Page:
LIST 5: Tim Couch, Donovan McNabb, Akili Smith
It appears almost a lock that Trevor Lawrence, Zach Wilson, and one of the remaining big three – Justin Fields, Trey Lance, or Mac Jones – will be the first three picks in this year’s draft. The last time that happened was 1999, when the three men above were drafted first, second, and third.
McNabb, his brief Washington sojourn notwithstanding, had a fine career. Couch was a mediocre quarterback for a bad team. Smith was historically bad.
You can think whatever you want about this year’s crop of quarterbacks but history rarely misleads. And history says one or two of them will be outstanding, while another one or two will be major mistakes.
LIST 6: Baker Mayfield, Sam Darnold, Josh Allen, Josh Rosen, Lamar Jackson
If five quarterbacks are picked in the first round at this year’s draft, it will be the fourth time at least five have gone in the first round. It happened in the above-referenced 1999 draft (the very good Daunte Culpepper and the career backup Cade McNown were the other two in ’99), and six were drafted in the magical year 1983, in which three future Hall of Famers (John Elway, Jim Kelly, and Dan Marino) were selected. But even in ’83, the second quarterback drafted, Todd Blackledge, was a major disappointment.
The list above refers to the last time as many as five quarterbacks went in the first round – 2018. A quick glance shows just how inaccurate quarterback evaluation remains to this day. Allen and Jackson have clearly been the best players in their brief careers. Mayfield is emerging, though you would not take him at No. 1 were you redrafting. Darnold has been a major disappointment thus far and Rosen has been … fill that one in however you want.
You know what the funny thing is? Before that draft, a dozen writers from The Huddle did an in-depth ranking of all the 2018 prospects. Guess who got the most first-place votes? Rosen. More than a third of the analysts predicted he would be the best quarterback to emerge from that class.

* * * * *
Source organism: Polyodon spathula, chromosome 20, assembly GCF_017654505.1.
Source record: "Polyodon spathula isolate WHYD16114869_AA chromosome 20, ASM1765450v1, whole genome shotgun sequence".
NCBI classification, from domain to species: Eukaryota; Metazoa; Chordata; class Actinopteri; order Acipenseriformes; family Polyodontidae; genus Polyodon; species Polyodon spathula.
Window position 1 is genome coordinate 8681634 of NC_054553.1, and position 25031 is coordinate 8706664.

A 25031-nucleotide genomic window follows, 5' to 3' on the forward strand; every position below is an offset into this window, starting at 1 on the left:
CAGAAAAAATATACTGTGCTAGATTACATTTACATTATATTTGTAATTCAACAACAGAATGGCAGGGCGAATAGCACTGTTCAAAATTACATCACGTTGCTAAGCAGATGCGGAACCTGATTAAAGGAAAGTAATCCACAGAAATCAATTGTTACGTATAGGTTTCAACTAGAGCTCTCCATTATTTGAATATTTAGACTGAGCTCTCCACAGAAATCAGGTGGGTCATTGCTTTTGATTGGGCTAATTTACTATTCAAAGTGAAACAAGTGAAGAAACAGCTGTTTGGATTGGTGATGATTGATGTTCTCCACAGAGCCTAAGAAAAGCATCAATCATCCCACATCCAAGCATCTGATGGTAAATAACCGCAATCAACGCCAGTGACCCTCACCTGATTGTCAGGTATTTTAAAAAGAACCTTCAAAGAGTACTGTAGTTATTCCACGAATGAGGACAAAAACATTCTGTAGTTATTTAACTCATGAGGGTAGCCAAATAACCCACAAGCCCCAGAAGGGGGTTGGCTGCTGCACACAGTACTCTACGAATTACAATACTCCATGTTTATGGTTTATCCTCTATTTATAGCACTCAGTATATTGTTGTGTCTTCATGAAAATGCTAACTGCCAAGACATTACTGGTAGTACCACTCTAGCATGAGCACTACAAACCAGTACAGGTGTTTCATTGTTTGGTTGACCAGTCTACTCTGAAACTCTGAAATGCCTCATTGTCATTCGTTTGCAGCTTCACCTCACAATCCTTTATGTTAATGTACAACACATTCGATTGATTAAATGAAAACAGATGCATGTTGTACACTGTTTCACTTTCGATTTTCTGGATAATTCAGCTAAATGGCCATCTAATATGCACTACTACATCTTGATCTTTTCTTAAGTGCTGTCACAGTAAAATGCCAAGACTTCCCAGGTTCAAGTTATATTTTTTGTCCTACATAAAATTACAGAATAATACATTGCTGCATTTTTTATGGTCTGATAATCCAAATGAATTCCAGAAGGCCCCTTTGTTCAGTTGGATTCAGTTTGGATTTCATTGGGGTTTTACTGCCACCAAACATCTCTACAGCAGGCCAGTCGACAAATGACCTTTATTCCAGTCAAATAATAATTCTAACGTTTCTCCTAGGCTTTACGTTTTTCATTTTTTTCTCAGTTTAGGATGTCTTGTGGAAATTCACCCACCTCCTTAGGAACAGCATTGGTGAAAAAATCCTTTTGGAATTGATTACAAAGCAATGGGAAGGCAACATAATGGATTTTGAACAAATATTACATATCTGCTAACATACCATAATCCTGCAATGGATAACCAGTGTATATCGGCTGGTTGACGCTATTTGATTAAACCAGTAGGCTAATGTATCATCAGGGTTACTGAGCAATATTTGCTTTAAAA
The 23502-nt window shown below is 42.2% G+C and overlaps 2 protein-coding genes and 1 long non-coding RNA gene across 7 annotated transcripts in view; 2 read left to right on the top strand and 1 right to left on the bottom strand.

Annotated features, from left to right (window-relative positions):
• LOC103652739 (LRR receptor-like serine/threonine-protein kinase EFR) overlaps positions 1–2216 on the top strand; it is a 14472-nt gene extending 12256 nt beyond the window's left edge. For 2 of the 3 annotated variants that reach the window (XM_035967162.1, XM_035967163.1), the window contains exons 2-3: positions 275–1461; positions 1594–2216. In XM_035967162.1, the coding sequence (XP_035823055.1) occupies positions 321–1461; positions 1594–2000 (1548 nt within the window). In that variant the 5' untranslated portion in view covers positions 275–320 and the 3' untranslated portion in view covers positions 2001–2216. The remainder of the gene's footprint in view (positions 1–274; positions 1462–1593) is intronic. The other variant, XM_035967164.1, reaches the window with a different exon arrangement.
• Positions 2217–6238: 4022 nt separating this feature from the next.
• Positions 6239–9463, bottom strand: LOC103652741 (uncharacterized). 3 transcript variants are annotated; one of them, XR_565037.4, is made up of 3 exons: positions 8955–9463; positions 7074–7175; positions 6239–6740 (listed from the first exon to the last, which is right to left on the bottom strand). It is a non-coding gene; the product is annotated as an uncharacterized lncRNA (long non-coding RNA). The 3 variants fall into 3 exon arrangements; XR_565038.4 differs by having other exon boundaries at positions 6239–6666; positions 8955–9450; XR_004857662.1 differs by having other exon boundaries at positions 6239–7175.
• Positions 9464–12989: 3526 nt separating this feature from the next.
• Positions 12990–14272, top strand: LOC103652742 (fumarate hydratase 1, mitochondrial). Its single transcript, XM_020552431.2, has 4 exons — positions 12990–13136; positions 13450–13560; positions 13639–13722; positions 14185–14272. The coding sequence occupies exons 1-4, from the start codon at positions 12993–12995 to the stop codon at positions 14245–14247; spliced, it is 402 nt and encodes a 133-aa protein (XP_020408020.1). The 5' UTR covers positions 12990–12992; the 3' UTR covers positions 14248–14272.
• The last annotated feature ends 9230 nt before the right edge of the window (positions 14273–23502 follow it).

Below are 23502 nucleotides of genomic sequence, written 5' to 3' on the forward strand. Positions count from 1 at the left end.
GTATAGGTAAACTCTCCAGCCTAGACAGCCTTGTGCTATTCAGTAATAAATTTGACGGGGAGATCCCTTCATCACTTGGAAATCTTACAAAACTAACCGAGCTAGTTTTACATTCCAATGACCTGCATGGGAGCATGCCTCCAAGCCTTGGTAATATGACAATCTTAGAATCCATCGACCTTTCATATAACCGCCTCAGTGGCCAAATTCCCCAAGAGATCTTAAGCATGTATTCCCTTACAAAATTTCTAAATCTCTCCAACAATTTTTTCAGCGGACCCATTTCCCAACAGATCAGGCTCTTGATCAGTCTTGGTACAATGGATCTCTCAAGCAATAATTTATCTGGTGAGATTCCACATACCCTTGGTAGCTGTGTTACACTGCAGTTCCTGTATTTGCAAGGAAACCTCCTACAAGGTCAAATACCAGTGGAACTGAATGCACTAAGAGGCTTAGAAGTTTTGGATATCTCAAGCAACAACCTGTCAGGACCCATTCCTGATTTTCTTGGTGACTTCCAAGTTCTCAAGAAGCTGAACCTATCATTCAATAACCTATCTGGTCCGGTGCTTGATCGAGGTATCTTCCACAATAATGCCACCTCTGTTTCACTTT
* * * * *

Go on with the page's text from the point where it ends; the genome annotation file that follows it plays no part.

More than half of the analysts deemed Allen the biggest “bust” candidate. One called him “undraftable” while others found various colorful ways to express how awful he would be. Many thought Mason Rudolph would be a better pro. One thought that the best move any of these teams could make would be to wait a couple of years until Tua Tagovailoa would be graduating.
I’m not calling out these Huddle writers. They had the guts to put their rankings in writing. They were way ahead of many pro scouts in their opinion of Jackson, consistently rating him among the top three prospects. The ones that bothered to rate Allen at all often had him rated at the top of the class.
Speaking as the guy who thought Sean Davis and Cody Latimer would be major contributors to the Washington Football Team in 2020, I have swung and missed plenty of times in evaluating prospects.
I only intend to point out that the surest quarterback in the world is no sure thing. And you don’t necessarily have to spend a high draft pick to get one. You can trade for one. You can sign one as a free agent. You can get a good one later in the draft. Which brings us to…
LIST 7: Joe Theismann, Doug Williams, Mark Rypien
The Washington Football Team’s three Super Bowl-winning quarterbacks. The first came via trade. The second was a free agent. The third, a sixth-round draft pick.
Don’t feel too bad about missing out on one of the can’t-miss QBs in this year’s draft. It could wind up being the best thing that could happen to the Washington Football Team.